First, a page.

I had never experience harassment in a physical way, and was was taken aback by what had just happened. I felt like crying and screamed back at the guy who had already ran away. My friend had not witnessed any of it until my scream. She asked me whether I wanted to stop in one of those 24/7 convenience stores, but I just said I wanted to go home.
After this incident, it came quite easily to joke about it. Everyone was just saying it must have been my “popularity” or stuff like that, and I was playing along.
Until I realized that because of this experience, and some others I had later in the future, I feel very defensive walking in an area with people I don’t know, and in particular I feel defensive of men in general.
I don’t understand why we should be made to feel in this way and also why it seems to be a matter of course to take these things lightly. I want to feel safe when walking around by myself, without anyone creeping up on me from behind touching as they please.
This is just one of the many times a guy has felt he could make a disgusting comment or “invitation” to me, but it’s the one that shook me up most. Walking home in broad daylight a guy in his mid-late 20′s pulled up in his car and said “Excuse me?” Thinking he was lost I stepped toward the car but took a few steps back (just in case).
The man proceeded to say “You look like a friend of mine. Let me give you a ride?” Was he serious? I looked like someone, so I would jump in his car?? Politely and firmly declining I started walking away.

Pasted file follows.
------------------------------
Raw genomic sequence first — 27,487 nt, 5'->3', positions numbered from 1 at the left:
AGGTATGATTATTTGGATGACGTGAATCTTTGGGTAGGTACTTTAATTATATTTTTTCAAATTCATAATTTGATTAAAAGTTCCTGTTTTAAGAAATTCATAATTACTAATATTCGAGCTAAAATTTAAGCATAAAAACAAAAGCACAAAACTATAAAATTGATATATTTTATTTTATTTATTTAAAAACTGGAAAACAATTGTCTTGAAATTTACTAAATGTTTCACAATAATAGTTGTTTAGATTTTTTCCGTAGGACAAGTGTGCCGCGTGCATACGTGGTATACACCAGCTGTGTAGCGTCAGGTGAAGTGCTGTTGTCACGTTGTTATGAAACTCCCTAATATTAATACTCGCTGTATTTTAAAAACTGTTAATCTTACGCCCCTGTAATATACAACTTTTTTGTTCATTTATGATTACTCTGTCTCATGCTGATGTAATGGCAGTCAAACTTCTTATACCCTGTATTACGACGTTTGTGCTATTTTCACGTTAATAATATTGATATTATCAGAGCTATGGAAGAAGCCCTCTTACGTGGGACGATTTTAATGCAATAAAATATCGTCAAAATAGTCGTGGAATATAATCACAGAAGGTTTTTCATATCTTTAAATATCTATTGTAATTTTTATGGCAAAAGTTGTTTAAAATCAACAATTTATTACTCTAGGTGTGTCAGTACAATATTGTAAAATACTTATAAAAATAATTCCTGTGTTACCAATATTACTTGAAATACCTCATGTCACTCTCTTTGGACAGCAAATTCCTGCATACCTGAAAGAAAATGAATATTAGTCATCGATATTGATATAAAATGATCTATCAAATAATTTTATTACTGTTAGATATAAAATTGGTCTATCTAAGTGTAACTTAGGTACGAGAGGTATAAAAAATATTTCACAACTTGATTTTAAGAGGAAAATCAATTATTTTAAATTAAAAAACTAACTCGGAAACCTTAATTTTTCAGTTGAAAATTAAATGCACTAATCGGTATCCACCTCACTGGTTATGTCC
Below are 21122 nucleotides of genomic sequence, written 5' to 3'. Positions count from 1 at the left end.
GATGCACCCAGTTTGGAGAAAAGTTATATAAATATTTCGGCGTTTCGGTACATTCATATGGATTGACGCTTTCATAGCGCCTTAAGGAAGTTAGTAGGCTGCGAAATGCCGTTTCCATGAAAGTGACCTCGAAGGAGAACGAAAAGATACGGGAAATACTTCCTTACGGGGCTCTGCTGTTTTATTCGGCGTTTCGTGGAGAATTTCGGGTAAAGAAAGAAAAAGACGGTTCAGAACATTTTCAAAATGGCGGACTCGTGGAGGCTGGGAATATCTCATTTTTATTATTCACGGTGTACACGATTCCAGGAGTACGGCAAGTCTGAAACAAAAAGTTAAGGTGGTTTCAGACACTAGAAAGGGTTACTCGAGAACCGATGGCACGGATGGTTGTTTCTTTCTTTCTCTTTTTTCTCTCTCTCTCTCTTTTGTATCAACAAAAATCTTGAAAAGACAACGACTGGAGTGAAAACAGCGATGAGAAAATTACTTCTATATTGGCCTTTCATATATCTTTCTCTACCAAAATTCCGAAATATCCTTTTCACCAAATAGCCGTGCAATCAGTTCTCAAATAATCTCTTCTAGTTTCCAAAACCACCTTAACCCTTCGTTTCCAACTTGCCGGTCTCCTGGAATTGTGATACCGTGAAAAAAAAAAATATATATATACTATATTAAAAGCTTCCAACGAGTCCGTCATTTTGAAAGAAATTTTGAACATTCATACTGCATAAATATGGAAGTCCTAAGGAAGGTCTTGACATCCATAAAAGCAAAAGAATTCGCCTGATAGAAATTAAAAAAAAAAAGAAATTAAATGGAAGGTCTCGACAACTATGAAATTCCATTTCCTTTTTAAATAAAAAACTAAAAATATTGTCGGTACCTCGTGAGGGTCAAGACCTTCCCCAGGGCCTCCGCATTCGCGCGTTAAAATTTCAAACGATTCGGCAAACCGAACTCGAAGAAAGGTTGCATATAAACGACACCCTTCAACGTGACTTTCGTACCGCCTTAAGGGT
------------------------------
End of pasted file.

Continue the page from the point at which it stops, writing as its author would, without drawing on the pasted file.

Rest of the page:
He then yelled “WOULD BANG THAT” and when I didn’t reply he yelled “FRIGID BITCH” and slowly drove away after I ducked down a residential side street. Was holding my breath as every guy on his own in a similar car drove past until I made my way home.
Last week I was coming from work at 8 pm and I walked trough the park in the center of my city. It’s almost summer so it was full of people, yet this guy (I think he was my age) told me it was “dangerous for a beautiful girl like me to be alone.” I just kept walking so he would leave me alone, but he followed me for five blocks asking me for my number, wanting to know if I was single, if the food I was carrying was enough for him too and offering himself to be my bodyguard.
I told him that I was not interested, yet he insisted and I told him to leave me alone, he said “don’t be so rude, I just wanted to get to know you” Then I started crying until I finally got to a store that was open and he just went away.
So after this traumatic experience when all I could think while it was happening was “he’s going to rape me or murder me”, I went to Facebook the next day because I needed to talk about it and maybe get some support. I wrote “So yesterday this guy followed me for five blocks after work, why some people can’t accept ‘no’ for an answer? I never had been so scared in my life” and I received answers (all from girls) like “I feel so lucky that I’m not attractive”, “you’re a heartbreaker” “you should have gave him a wrong number and problem solved” and when I responded and said I felt threathened, some “friend” told me I was exaggerating, it wasn’t that big of a deal.
It was a big deal for me, even tho I (like pretty much every female) have been dealing with this since I was 11. I have social anxiety and this is the kind of thing that I just can’t face and I would really like to end forever.
I was walking back to my car down the fairly busy street I live off of, and I was the only person on the side walk. I passed a local Auto College and there were some boys standing on the second level of the dorms. They were all in the dickies uniforms, all had about the same hair cut and one of them yelled down to me: “Hey Gurl, Lemme lick dat butt hole.”
Ladies we don’t do anything to ignite this behavior, it’s a sick way weak guys manipulate a situation to make us feel uncomfortable so they can feel more dominant. On this day I was wearing an oversized flannel on top of my hoodie with black jeans and combat boots.